Deep geological repository
This article needs to be updated.September 2019)(
A deep geological repository is a way of storing toxic or radioactive waste within a stable geologic environment (typically 200–1000 m deep). It entails a combination of waste form, waste package, engineered seals and geology that is suited to provide a high level of long-term isolation and containment without future maintenance. A number of mercury, cyanide and arsenic waste repositories are operating worldwide including Canada (Giant Mine) and Germany (potash mines in Herfa-Neurode and Zielitz).
Principles and backgroundEdit
Highly toxic waste that cannot be further recycled must be stored in isolation to avoid contamination of air, ground and underground water. Deep geological repository is a type of long-term storage that isolates waste in geological structures that are expected to be stable for millions of years, with a number of natural and engineered barriers. Natural barriers include a water-impermeable (e.g. clay) and gas-impermeable (e.g. salt) layers of rock above and surrounding the underground storage. Engineered barriers include bentonite clay and cement.
The International Panel on Fissile Materials has said:
It is widely accepted that spent nuclear fuel and high-level reprocessing and plutonium wastes require well-designed storage for periods ranging from tens of thousands to a million years, to minimize releases of the contained radioactivity into the environment. Safeguards are also required to ensure that neither plutonium nor highly enriched uranium is diverted to weapon use. There is general agreement that placing spent nuclear fuel in repositories hundreds of meters below the surface would be safer than indefinite storage of spent fuel on the surface.
However, even a storage space hundreds of metres below the ground might not be able to withstand the pressures of one or more future glaciations with thick sheets of ice resting on top of the rock, deforming it and creating internal strains. This is being taken into consideration by agencies preparing for long-term waste repositories in Sweden, Finland, Canada and some other countries that would have to expect a renewed ice age. Natural uranium ore deposits serve as proof of concept for stability of radioactive elements in geological formations — Cigar Lake Mine for example is a natural deposit of highly concentrated uranium ore located under sandstone and quartz layer at depth of 450 m that is 1 billion years old with no radioactive leaks to the surface.
Common elements of repositories include the radioactive waste, the containers enclosing the waste, other engineered barriers or seals around the containers, the tunnels housing the containers, and the geologic makeup of the surrounding area.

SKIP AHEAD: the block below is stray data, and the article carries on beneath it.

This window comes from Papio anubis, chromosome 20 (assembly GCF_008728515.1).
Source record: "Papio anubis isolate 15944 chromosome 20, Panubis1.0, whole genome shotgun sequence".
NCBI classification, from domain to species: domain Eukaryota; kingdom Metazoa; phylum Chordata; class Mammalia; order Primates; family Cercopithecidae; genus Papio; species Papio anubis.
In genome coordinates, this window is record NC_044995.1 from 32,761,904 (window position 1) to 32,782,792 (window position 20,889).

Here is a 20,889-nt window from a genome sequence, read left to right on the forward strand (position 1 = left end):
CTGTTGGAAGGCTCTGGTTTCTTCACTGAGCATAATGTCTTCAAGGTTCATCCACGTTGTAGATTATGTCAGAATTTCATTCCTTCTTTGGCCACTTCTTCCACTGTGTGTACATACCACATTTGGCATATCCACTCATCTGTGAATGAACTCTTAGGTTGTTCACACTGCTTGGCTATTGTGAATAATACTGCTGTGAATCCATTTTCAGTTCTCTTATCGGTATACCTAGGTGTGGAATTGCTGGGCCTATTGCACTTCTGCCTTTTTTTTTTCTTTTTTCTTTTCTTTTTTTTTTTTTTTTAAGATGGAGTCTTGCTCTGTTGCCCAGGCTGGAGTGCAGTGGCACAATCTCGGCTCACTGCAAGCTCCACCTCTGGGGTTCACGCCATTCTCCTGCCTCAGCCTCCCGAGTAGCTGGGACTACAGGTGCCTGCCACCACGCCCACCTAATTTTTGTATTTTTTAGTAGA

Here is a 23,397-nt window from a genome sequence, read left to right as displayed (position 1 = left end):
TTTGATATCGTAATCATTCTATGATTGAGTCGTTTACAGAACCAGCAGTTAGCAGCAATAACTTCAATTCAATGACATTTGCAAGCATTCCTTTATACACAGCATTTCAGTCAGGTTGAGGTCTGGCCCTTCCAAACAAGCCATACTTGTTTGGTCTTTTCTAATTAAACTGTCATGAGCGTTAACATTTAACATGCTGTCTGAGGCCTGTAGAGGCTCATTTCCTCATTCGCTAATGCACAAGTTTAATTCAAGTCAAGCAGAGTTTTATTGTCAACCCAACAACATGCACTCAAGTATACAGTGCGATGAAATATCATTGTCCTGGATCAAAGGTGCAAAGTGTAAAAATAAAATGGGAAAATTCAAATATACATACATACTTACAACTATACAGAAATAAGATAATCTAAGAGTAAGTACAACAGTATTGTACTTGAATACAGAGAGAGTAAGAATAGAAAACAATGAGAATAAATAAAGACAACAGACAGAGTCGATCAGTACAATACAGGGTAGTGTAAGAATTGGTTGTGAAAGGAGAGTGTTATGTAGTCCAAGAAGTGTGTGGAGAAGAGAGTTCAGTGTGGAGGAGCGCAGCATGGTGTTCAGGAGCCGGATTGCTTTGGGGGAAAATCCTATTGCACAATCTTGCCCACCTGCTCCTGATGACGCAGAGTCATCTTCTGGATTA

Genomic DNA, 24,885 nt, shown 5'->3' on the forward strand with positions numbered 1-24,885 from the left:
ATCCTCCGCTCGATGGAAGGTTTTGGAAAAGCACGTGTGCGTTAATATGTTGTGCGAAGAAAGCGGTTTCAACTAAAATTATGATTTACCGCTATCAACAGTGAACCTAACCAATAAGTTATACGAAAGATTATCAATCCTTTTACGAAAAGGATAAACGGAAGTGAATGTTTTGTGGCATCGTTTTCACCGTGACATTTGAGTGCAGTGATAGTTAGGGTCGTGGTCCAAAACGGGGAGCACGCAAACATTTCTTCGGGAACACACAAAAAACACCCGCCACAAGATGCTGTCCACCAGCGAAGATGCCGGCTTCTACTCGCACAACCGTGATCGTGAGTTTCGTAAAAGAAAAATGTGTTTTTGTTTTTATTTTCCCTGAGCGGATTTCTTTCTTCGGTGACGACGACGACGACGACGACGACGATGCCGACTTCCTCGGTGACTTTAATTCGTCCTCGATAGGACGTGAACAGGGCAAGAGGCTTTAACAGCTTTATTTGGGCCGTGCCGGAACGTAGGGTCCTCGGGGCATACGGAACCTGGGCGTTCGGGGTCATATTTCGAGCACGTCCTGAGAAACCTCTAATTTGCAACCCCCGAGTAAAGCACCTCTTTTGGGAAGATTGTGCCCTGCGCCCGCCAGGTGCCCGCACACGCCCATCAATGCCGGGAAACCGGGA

The ability of natural geologic barriers to isolate radioactive waste is demonstrated by the natural nuclear fission reactors at Oklo, Gabon. During their long reaction period about 5.4 tonnes of fission products as well as 1.5 tonnes of plutonium together with other transuranic elements were generated in the uranium ore body. This plutonium and the other transuranics remained immobile until the present day, a span of almost 2 billion years. This is quite remarkable in view of the fact that ground water had ready access to the deposits and they were not in a chemically inert form, such as glass.
Despite a long-standing agreement among many experts that geological disposal can be safe, technologically feasible and environmentally sound, a large part of the general public in many countries remains skeptical as result of anti-nuclear campaigns and lack of knowledge. One of the challenges facing the supporters of these efforts is to demonstrate confidently that a repository will contain wastes for so long that any releases that might take place in the future will pose no significant health or environmental risk.
Nuclear reprocessing does not eliminate the need for a repository, but reduces the volume, the long-term radiation hazard, and long-term heat dissipation capacity needed. Reprocessing does not eliminate the political and community challenges to repository siting.
Deep geologic disposal has been studied for several decades, including laboratory tests, exploratory boreholes, and the construction and operation of underground research laboratories where large-scale in-situ tests are being conducted. Major underground test facilities are listed below.
|Belgium||HADES Underground Research Facility||Mol||plastic clay||223 m||in operation 1982|
|Canada||AECL Underground Research Laboratory||Pinawa||granite||420 m||1990–2006|
|Finland||Onkalo||Olkiluoto||granite||400 m||under construction|
|France||Meuse/Haute Marne Underground Research Laboratory||Bure||claystone||500 m||in operation 1999|
|Japan||Horonobe Underground Research Lab||Horonobe||sedimentary rock||500 m||under construction|